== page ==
Lowest Carbon Emitters in Bigger CitiesMarch 24, 2009 By jennifer City folk, on average, emit less carbon dioxide than their country cousins. Read more here.
This isn’t surprising. Nevertheless it’s interesting to me, because CO2 emission is a crude proxy for fossil fuel consumption, which should be our real concern in the long term. This is especially true in the Age of Peak Oil and in the imminent Age of Peak Natural Gas.
High localized population densities in urban areas make energy-efficient public transportation more attractive than commuting to work in your own car, and paying through the nose for a parking space–if you can find one. It’s a similar story with residences. Other things being equal, having a common wall with one’s neighbors translates into greater energy efficiency for heating and air conditioning. (Lower effective surface-to-volume ratio for a given area of living space, and for a given thickness of insulation.)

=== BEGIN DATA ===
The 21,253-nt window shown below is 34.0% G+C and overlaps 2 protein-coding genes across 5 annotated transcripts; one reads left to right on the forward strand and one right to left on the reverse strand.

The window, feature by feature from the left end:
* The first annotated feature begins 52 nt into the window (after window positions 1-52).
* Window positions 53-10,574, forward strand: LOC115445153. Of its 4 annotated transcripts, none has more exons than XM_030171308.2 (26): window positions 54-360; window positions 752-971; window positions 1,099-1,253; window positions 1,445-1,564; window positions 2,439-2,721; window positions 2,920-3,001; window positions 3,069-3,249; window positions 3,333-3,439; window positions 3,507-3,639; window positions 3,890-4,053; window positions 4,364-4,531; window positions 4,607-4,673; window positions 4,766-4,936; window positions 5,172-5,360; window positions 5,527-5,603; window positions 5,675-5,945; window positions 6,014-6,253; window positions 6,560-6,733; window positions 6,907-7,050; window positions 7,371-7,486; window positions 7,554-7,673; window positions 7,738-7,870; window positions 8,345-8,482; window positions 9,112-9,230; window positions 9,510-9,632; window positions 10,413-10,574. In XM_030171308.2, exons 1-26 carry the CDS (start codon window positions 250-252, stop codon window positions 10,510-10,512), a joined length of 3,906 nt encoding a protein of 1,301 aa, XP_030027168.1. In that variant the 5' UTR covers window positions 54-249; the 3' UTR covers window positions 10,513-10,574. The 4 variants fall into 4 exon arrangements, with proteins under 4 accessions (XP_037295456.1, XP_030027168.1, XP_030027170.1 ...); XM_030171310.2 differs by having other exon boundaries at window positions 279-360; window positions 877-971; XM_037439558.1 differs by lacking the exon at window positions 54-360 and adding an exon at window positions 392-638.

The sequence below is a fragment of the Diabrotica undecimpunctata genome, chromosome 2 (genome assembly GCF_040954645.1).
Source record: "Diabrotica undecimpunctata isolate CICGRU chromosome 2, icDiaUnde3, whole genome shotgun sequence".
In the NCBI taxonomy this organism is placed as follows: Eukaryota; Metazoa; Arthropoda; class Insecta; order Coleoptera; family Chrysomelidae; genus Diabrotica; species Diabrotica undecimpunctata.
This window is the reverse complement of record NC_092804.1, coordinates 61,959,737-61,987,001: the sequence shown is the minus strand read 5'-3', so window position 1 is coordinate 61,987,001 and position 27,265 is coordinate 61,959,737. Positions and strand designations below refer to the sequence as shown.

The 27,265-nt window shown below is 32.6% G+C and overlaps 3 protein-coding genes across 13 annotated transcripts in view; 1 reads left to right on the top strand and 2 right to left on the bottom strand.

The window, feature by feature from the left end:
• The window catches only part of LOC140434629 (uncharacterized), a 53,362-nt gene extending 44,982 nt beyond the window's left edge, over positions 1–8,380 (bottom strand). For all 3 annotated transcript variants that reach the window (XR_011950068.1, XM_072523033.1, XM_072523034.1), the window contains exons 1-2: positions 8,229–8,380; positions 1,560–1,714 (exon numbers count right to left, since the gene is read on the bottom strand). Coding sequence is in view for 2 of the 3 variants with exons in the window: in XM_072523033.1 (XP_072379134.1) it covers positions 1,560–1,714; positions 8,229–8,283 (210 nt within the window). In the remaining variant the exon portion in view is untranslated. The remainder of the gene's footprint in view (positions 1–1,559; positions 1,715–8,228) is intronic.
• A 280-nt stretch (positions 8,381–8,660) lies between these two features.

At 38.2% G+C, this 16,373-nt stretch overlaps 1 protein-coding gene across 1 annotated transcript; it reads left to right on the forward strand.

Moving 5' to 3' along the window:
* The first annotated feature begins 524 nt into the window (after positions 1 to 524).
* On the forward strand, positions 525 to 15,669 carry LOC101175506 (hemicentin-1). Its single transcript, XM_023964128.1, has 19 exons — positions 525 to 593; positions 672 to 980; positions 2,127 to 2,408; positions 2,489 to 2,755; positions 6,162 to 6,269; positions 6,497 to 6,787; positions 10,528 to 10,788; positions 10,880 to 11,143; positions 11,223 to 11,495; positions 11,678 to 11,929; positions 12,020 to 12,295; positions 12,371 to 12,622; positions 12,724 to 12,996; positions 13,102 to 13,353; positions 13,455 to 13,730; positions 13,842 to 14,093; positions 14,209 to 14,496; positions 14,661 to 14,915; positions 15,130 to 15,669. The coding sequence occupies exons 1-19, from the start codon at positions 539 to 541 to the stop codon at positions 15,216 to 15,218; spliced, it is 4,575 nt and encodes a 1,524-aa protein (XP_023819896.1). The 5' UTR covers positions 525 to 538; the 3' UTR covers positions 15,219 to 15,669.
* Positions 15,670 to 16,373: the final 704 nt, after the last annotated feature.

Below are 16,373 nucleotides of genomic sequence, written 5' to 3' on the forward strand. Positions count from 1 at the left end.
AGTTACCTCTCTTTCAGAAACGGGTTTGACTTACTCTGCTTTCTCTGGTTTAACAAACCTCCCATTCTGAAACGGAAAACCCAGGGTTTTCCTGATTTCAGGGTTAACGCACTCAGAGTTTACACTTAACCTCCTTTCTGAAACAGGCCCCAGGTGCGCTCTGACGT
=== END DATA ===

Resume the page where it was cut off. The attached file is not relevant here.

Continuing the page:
I’m in favor of government policies that encourage energy efficiency, without stooping to grim fairy tales about The CO2 Monster.
Helen Mahar says
Not surprising in the least. If I lived in a dense city centre I could walk to the nearest computer expert to have a problem fixed. I have just completed a 750 km round trip to do just this. Close proximity to conveniences does lower energy usage.
So why do people live in rural and remote areas? To supply the food, fibre, timber and minerals needed to support and house mainly urban populations. If the Co2 from these industries was debited against the customers instead of the producers, the Co2 footprint / gradient from urban to rural areas would be much flatter.
Rob W says
If you were to add the street lights, traffic lights and computers required to keep you alive and moving in the cities it bet the equation changes.
I own about 5 million trees, mostly under 20 years old, so am i sequestering more than an average family emits?